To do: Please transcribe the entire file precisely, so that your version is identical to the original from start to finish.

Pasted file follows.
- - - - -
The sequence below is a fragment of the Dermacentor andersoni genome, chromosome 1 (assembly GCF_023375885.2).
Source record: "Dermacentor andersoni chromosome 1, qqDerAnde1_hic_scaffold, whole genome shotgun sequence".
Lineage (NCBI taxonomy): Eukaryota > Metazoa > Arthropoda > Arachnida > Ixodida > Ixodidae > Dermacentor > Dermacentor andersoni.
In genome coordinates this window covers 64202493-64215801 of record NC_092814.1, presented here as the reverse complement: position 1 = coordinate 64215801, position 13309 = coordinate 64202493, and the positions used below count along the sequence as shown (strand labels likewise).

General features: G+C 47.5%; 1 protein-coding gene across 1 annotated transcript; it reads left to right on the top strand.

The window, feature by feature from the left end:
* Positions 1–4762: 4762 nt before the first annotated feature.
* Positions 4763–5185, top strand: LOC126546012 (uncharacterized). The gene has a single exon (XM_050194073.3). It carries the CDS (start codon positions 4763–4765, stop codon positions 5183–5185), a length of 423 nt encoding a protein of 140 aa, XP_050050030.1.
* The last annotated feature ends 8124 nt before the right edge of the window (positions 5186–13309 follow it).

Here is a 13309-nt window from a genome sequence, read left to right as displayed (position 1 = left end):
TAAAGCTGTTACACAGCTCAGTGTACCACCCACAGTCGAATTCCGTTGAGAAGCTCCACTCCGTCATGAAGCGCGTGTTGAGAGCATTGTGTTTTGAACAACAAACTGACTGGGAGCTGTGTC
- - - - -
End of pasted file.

The sequence below is a fragment of the Dermacentor andersoni genome, chromosome 1 (assembly GCF_023375885.2).
Source record: "Dermacentor andersoni chromosome 1, qqDerAnde1_hic_scaffold, whole genome shotgun sequence".
Lineage (NCBI taxonomy): Eukaryota > Metazoa > Arthropoda > Arachnida > Ixodida > Ixodidae > Dermacentor > Dermacentor andersoni.
In genome coordinates this window covers 64202493-64215801 of record NC_092814.1, presented here as the reverse complement: position 1 = coordinate 64215801, position 13309 = coordinate 64202493, and the positions used below count along the sequence as shown (strand labels likewise).

General features: G+C 47.5%; 1 protein-coding gene across 1 annotated transcript; it reads left to right on the top strand.

The window, feature by feature from the left end:
* Positions 1–4762: 4762 nt before the first annotated feature.
* Positions 4763–5185, top strand: LOC126546012 (uncharacterized). The gene has a single exon (XM_050194073.3). It carries the CDS (start codon positions 4763–4765, stop codon positions 5183–5185), a length of 423 nt encoding a protein of 140 aa, XP_050050030.1.
* The last annotated feature ends 8124 nt before the right edge of the window (positions 5186–13309 follow it).

Here is a 13309-nt window from a genome sequence, read left to right as displayed (position 1 = left end):
TAAAGCTGTTACACAGCTCAGTGTACCACCCACAGTCGAATTCCGTTGAGAAGCTCCACTCCGTCATGAAGCGCGTGTTGAGAGCATTGTGTTTTGAACAACAAACTGACTGGGAGCTGTGTC